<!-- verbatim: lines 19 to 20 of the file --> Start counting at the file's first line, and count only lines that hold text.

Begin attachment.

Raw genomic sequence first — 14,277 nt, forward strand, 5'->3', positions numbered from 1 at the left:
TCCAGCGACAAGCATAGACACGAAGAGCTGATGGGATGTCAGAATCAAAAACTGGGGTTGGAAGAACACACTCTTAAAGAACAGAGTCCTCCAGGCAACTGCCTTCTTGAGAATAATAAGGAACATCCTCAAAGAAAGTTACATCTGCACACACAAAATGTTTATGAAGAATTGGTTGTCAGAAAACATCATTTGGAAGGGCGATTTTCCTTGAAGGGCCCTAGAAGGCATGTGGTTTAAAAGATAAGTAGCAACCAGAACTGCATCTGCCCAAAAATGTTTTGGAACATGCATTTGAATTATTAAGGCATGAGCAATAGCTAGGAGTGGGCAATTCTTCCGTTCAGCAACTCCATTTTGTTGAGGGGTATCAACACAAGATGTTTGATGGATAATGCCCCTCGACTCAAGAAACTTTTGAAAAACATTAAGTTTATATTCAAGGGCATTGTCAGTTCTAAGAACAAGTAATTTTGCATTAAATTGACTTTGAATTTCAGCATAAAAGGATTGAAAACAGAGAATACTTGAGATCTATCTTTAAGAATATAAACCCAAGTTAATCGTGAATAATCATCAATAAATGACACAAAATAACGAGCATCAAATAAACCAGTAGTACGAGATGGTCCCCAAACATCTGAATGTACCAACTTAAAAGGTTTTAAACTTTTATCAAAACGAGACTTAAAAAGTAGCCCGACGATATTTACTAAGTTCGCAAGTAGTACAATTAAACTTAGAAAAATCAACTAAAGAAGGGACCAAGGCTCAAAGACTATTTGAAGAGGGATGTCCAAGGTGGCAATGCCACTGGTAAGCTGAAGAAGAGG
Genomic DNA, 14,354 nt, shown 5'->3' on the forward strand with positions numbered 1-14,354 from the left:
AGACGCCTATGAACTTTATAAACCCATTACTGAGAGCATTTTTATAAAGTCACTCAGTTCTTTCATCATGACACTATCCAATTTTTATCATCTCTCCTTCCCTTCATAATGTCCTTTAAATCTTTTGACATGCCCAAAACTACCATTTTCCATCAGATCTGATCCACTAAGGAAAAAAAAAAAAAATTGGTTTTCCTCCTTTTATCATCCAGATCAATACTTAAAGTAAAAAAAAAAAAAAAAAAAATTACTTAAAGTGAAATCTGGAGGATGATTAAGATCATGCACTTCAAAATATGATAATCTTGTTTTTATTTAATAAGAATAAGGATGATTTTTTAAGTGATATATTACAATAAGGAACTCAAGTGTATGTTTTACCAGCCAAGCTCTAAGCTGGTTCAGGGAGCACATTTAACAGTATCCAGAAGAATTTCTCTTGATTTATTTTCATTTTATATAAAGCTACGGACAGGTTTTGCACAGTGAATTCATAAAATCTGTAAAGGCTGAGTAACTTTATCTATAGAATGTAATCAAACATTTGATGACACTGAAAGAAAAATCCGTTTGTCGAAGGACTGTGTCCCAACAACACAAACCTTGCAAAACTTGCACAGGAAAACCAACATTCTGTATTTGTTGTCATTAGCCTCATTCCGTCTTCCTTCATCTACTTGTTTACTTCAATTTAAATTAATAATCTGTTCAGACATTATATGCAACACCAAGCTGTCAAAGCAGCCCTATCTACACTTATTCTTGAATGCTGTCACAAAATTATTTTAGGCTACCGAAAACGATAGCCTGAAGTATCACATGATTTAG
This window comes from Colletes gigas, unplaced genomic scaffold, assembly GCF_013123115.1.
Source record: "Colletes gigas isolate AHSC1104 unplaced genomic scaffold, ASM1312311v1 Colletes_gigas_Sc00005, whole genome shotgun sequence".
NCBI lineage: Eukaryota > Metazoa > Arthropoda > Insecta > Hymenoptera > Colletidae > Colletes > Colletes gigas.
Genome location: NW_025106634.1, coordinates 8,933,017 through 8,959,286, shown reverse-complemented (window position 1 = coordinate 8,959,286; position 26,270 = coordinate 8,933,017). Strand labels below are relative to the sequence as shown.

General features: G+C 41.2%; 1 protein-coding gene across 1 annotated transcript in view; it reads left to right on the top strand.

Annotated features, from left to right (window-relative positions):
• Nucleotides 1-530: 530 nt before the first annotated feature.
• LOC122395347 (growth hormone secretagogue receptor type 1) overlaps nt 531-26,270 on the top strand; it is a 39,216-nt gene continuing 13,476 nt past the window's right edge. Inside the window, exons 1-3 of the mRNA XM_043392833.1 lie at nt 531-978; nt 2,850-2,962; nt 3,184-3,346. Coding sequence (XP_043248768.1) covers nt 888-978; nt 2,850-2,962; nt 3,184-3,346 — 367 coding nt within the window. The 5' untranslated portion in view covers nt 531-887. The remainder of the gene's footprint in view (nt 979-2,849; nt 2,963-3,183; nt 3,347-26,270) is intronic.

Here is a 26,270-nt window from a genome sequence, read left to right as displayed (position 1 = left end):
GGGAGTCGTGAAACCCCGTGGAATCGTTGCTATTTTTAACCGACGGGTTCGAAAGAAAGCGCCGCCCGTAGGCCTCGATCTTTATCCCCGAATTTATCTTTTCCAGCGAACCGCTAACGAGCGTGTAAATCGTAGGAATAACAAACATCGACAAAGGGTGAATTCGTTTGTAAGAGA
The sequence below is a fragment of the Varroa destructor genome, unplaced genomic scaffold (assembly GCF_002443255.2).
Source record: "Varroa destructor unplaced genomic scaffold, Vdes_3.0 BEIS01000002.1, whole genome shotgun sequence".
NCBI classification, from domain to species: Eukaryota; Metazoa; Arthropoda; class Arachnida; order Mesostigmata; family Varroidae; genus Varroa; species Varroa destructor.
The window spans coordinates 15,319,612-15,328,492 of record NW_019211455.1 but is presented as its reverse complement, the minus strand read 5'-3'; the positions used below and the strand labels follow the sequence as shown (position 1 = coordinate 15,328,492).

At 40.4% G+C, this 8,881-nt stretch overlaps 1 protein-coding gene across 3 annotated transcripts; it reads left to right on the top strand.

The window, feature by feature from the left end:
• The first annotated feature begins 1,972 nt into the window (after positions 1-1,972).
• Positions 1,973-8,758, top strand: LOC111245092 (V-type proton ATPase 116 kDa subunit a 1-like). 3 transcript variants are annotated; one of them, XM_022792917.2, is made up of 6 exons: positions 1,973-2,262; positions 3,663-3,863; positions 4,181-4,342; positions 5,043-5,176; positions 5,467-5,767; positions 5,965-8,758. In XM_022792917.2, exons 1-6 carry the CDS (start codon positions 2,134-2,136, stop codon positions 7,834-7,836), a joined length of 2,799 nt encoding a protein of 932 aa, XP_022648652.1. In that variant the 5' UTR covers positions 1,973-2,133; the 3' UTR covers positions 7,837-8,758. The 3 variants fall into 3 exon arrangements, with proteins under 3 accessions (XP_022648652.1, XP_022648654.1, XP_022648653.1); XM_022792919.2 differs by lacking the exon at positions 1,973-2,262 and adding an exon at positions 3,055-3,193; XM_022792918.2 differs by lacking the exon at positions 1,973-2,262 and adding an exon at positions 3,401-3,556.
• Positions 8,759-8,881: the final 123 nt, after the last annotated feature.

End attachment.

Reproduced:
At 40.4% G+C, this 8,881-nt stretch overlaps 1 protein-coding gene across 3 annotated transcripts; it reads left to right on the top strand.

The window, feature by feature from the left end: